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Safety must be top priority on winding winter roadways

Feather Publishing
Editorial Opinion
11/15/2013

 

Two big-rig crashes in the Feather River Canyon in successive weeks underscore the dangers we face when driving that very scenic, yet extremely treacherous, stretch of Highway 70.

Last week, a big-rig driver from Newman was lucky. He suffered minor injuries after his tractor-trailer veered off the road, struck an embankment and overturned near the Paxton bridge. The accident sent his cargo of scrap metal flying in all directions. Luckily, there were no other cars in the vicinity or it likely would have been a tragic encounter.

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Learning from the trip-ups on the trip of a lifetime

Feather Publishing
 
James Wilson
11/8/2013
 

It was 10 years ago exactly that I took the trip of my life. Two of my friends, Brett and Lindsay, took off with me on a year-long trip that took us to 25 countries and six continents. We were young, reckless and ready for anything: the perfect combination for a year of shenanigans.

Since it was exactly 10 years ago, I’ve been going through my old emails recently and reading about what we were up to 10 years ago from the day, each day. Ten years ago from the day of writing this, for example, I was picking fruit on an orchard in New Zealand.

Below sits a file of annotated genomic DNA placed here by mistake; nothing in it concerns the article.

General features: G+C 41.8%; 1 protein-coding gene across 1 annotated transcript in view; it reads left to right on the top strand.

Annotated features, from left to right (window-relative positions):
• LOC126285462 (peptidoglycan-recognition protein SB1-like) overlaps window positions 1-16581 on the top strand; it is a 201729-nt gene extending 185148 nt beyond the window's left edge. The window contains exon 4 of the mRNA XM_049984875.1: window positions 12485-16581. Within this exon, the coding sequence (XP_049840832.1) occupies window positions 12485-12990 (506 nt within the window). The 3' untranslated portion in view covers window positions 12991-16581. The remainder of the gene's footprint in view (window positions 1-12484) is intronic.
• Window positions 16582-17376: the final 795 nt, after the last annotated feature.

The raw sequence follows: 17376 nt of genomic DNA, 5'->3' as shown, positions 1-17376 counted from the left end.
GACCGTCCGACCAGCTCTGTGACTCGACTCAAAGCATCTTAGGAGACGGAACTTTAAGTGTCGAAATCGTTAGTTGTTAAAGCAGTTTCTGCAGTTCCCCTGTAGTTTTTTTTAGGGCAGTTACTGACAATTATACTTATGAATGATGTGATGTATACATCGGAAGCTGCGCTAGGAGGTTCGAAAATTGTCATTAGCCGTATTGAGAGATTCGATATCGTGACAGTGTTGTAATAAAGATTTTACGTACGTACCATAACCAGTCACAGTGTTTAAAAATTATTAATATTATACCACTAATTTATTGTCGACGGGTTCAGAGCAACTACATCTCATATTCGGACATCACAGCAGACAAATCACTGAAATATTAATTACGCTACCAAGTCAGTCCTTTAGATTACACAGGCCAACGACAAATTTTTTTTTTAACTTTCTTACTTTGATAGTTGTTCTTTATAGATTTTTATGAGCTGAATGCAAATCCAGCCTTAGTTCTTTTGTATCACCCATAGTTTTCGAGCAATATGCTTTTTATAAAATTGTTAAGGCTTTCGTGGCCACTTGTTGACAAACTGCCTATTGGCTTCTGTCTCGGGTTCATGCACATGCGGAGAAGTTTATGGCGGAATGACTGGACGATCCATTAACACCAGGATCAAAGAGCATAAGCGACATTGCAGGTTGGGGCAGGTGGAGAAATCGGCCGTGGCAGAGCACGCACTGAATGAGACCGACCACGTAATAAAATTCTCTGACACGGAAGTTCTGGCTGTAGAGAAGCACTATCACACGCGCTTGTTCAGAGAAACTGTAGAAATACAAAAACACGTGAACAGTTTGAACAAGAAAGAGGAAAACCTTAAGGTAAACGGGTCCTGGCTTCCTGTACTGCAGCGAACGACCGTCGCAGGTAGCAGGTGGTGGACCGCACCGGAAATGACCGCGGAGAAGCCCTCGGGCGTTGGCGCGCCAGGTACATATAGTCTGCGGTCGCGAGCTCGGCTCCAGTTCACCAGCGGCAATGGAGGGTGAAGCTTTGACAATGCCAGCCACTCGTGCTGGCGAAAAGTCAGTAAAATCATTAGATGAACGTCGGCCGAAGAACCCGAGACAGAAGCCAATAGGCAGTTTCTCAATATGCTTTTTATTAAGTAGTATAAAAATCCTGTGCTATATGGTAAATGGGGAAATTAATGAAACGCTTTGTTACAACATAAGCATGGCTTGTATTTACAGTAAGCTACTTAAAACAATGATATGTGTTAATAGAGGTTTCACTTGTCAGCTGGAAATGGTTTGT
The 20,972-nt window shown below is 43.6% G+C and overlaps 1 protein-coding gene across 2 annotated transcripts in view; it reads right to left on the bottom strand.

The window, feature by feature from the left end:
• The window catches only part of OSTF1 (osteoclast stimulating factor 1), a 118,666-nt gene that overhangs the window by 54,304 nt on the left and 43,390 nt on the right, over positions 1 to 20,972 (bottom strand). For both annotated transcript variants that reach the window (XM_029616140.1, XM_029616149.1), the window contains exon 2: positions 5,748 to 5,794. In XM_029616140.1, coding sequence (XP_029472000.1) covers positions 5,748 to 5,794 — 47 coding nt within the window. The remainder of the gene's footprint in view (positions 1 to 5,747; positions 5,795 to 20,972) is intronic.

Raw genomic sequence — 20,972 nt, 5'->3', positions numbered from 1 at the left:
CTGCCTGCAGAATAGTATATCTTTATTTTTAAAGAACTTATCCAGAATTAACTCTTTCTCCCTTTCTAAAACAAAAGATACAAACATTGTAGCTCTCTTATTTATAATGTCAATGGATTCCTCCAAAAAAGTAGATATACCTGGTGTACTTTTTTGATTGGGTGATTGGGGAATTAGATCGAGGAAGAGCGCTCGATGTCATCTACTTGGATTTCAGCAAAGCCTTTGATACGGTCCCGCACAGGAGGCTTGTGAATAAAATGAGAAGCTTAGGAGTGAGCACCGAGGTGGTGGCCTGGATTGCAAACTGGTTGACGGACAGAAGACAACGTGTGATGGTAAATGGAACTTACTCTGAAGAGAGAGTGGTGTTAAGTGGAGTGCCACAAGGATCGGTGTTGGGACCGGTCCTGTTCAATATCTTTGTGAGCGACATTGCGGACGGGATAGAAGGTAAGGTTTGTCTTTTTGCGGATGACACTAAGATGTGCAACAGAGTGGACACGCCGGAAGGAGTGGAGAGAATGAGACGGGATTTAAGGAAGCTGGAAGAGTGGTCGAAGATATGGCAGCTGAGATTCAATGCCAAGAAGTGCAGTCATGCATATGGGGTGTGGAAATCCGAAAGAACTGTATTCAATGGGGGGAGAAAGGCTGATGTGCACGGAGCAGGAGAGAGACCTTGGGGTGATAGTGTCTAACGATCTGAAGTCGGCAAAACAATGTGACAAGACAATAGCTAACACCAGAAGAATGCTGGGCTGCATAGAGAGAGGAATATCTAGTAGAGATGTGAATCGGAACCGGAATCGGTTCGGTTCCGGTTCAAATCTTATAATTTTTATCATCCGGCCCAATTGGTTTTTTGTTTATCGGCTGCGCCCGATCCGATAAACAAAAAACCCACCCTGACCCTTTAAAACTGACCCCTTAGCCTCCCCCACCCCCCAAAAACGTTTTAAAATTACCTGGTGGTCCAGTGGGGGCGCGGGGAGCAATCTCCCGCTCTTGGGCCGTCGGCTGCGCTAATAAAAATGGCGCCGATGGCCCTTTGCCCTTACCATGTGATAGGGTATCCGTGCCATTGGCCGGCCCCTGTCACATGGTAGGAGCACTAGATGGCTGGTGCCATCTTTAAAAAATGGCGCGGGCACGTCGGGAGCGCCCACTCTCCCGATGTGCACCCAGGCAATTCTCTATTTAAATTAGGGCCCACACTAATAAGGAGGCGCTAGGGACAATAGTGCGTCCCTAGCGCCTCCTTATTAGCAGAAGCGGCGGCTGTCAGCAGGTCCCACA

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It is good to see county support Plumas Arts

Feather Publishing
Editorial Opinion
10/25/2013
 

For a small rural county, we have an abundance of cultural events. A glance at this newspaper’s Arts & Entertainment page or the events calendar offers a weekly glimpse of events that dwarf the listings of most communities our size. It’s one of the reasons many of us choose to live here.

Much of the reason the arts are flourishing in Plumas County is because of the contributions and influence of Plumas Arts and the hundreds of residents who support the nonprofit organization.

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County leaders set good example in local budget process

Feather Publishing
10/18/2013
 

For the past five years, the Plumas County supervisors seemed to be in the headlines almost every week as they sliced away at the county budget.

Facing multimillion-dollar general fund shortfalls, the board agonized over some pretty drastic cuts. When it was all said and done, the county looked a little different than it had when the Great Recession began. The supervisors were forced to furlough, slash benefits and even fire some county workers. County departments were cut to the bone and funding for some institutions, once considered sacred, was eliminated completely. Funding for law enforcement, chambers of commerce, tourism and the arts was slashed. The Plumas County Visitors Bureau was shuttered.

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No child in the world should have to suffer from polio

John DeSelle - Where I stand
Quincy Rotary Club
 

Every child deserves the right to walk, run and play without fear of paralysis. Although polio is largely unknown in developed nations, it is a disease that still robs children of that right in some parts of the world. It is transmitted via contaminated water and food supplies, enters through a child’s mouth, and then multiplies in the throat and intestines. In a matter of hours, the poliovirus can enter the brain and spinal cord, destroying the cells that enable muscles to contract and causing paralysis. In 5 to 10 percent of cases, the child dies.

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